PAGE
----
The Norman Transcript
NORMAN — The week before Christmas is always one of my favorite times to be a lifestyles editor. This week, I’ve had the pleasure of reading more than 20 Christmas stories sent in by Transcript readers. I’ve not consulted the archives, but I think that’s a near record.
This year’s judging was extra hard as each story seemed to be not only from the heart but also captures the true spirit of Christmas. I would like to thank each and everyone for submitting a story this year. It truly is an honor that so many of you get excited about this annual contest.
The stories did remind me of one of my most memorable Christmases. I always joke that growing up we were poor 364 days out of the year, but not on Christmas morning. It was a sea of presents. Stockings stuffed with candy, more trinkets than we knew what to do with and one year even a couple of lottery tickets managed to work their way into our stash. Although no one in the house struck it rich the easy way, we were blessed with so much love and warmth.
I know I’ve used this space on many occasions to hail the powerful spirit that Barbie held over my girlhood dreams. I don’t want to brag, but when I was younger I was a connoisseur of all things Barbie. I had her house, her clothes, her friends and even her famous boyfriend, Ken. One Christmas, I was honored to get the Barbie Winnebago. It was quite possibly the créme de la créme of Barbie accessories.
It was yellow with a pink pinstripe along the edges. The top was open to allow easy access to the inside that featured a couch, a sink and even a shower. All the luxuries that Barbie and her friends deserve while traveling.
The Winnebago was so long “that it would take 10 minutes for it to get down the drive way,” my dad would say. And although fabulous, there was one design flaw about the Barbie Winnebago. It had to be put together.
Thank goodness that year I had many other toys and treats to keep me occupied until after Christmas dinner. But even though I had yo-yos, electronic games and an endless supply of Christmas candy, over in the corner, still in it’s box, was that Barbie Winnebago calling my name.
As a child, you don’t realize things take time. But I did realize when it took my dad and my Uncle Grant 20 minutes just to open the box the Winnebago came in, that I was in for a long afternoon.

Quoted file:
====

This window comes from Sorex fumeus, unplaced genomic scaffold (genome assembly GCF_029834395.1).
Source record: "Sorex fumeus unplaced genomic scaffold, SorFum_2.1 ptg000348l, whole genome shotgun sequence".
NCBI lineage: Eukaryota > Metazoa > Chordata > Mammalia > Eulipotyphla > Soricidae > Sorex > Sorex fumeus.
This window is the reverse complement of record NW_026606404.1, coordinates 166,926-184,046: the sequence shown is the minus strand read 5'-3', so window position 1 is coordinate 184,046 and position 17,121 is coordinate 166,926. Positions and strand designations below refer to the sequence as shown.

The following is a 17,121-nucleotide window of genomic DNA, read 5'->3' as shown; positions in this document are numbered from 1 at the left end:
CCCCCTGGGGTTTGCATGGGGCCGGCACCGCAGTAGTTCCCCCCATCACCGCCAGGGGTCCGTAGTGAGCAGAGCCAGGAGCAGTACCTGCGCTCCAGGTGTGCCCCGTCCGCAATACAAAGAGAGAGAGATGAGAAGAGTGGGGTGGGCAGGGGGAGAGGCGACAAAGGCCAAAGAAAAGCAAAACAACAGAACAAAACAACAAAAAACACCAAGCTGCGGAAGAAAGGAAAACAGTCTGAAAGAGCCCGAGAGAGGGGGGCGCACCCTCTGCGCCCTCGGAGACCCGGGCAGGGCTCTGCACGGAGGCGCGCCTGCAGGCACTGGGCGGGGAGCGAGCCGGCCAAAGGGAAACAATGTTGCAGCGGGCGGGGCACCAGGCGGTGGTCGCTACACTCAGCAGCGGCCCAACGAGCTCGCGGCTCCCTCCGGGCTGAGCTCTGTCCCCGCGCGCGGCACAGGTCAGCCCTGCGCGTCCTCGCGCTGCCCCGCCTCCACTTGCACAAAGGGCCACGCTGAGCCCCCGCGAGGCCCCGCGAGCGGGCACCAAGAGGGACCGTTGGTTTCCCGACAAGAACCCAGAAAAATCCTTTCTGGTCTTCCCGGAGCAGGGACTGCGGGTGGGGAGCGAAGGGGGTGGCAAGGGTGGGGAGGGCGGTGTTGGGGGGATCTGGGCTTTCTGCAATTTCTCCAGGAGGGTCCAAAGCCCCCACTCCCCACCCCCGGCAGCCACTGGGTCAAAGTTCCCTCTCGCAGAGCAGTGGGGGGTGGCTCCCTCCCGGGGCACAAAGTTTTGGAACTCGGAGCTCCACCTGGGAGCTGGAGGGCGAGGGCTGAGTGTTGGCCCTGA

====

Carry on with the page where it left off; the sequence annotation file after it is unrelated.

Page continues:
They fussed, they cussed, they gathered in secret. They took many breaks. They did. They undid. And they cussed some more. This summer I found a picture taken of the assembly line. An 8-year-old version of me can be seen in the background hovering over two grown men trying to put together a child’s toy. Based on the look of concern on my face, I’m almost certain it is the reason the phrase “A picture is worth a thousand words,” was coined.
But through hard work, determination and a pesky little girl asking them when they would be finished putting Barbie’s newest transportation together, those two men accomplished that project a few hours after starting it. Oh, and what a glorious moment. For everyone involved. My dad and uncle were just happy to get off the living room floor. I quickly took over their spots and got down to work moving Barbie and all of her friends in.
And I remember then, thinking about the real gift I had just received. There were hundreds of other things I figure that my dad and my uncle would have rather done on that Christmas. But they did one thing. They showed me determination. They taught me a few words mom said I should never repeat. They showed me how much they loved and cared for me. And they put together one of the best Christmas presents I think I’ve ever received.
I actually still have the Barbie Winnebago. True, it’s seen better days. It logged in a lot of miles. But when I look at it today, I’m reminded of two of my favorite men slaving away all for one special little girl and her favorite doll.
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